This post is somewhat of a continuation of my post with the B-47 in it. This will be an inside look at the Plattsburgh Air Force Base Museum.
The musuem sits across from the Battle of Plattsburgh Museum, which is also situated on the old Air Force base.
As stated in my post with the B-47 in it, the entrance fee to the museum is $2. Two dollars does not get you an awful lot these days; but in this case, two dollars gets you quite a bit.
I believe the museum has only been in operation since the start of this year and is staffed by volunteers, one of them being an ex-Air Force maintenance officer.
They have a fairly decent collection of memorabilia on display, all of which is situated in one main room of the building.
Knowing that there was once Atlas missiles siloed on the Air Force base was very sobering indeed. I suppose it gave me pause because i live in Canada and i have never had nuclear missiles that could wipe out cities, buried in my backyard.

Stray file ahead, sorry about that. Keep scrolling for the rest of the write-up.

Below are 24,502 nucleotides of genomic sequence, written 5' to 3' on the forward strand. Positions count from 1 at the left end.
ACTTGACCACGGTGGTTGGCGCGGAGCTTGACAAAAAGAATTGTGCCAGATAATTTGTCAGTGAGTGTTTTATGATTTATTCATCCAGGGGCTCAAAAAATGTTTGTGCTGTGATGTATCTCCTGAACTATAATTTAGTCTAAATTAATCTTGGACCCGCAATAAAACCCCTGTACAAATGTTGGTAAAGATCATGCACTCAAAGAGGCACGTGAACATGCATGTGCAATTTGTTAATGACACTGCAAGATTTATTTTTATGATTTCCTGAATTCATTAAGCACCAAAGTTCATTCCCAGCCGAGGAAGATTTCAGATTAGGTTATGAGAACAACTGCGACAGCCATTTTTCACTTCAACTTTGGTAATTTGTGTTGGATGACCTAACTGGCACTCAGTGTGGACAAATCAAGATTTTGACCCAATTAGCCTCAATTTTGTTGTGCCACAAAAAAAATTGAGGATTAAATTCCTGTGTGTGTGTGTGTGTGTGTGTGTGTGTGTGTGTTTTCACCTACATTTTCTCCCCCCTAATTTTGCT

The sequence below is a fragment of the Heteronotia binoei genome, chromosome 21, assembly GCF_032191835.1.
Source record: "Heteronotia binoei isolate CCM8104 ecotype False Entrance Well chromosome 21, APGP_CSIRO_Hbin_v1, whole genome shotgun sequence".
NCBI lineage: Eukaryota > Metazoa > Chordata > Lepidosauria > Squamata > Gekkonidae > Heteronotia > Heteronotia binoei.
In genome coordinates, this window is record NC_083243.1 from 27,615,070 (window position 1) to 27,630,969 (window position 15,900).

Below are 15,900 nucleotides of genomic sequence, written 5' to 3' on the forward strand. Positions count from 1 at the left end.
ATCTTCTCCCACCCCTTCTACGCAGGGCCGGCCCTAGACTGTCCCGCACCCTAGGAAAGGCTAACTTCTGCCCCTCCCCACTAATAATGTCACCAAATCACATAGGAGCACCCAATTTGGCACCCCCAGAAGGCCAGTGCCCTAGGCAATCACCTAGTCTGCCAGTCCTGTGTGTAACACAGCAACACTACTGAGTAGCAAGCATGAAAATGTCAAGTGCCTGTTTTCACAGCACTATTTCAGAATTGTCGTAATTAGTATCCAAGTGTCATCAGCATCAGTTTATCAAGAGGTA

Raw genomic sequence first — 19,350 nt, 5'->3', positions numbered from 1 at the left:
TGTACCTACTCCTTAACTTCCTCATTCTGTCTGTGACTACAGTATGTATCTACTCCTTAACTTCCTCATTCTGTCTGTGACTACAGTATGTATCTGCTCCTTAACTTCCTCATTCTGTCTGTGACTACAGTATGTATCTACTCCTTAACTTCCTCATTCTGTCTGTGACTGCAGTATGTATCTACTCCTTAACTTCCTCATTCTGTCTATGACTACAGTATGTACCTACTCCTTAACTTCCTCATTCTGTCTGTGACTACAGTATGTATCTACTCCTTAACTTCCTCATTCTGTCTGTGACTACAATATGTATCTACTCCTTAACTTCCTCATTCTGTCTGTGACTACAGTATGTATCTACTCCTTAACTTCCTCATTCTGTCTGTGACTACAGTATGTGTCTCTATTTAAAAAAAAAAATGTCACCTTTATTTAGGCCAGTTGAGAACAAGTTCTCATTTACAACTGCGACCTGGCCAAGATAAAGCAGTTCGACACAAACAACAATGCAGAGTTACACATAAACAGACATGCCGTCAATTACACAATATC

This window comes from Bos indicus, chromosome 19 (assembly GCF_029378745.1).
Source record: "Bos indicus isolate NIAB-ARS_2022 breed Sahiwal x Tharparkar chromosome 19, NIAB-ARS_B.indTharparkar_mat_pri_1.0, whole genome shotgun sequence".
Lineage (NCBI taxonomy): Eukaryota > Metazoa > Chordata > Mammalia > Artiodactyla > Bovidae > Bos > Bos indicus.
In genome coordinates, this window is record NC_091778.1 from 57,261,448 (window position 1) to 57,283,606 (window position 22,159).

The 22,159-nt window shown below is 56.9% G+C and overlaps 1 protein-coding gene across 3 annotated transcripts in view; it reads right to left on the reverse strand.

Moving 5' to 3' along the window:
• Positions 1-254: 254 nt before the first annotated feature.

Not only would it be slightly disconcerting to have these missiles in my backyard, but it would be even more so knowing that I would have been an obvious first strike target of a Russian missile. I’m not sure how the people of Plattsburgh got in with a normal life.
Plattsburgh was the home of the SM-65F Atlas missile, which had a W-38 warhead with a yield of 3.75 Megatons. The Fat Man nuclear weapon that was dropped on Nagasaki, had a yield of 21 kilotons. Therefore, one Atlas missile was equal to about 178 Fat Man devices.
In the Nagasaki bombing, 35-40 thousand people were killed instantaneously by Fat Man. Just imagine what an Atlas missile could have done…
This little museum certainly brings you back to the Cold War era and brings an appreciation for the service members who stood guard against an imminent threat.
Thanks for looking.
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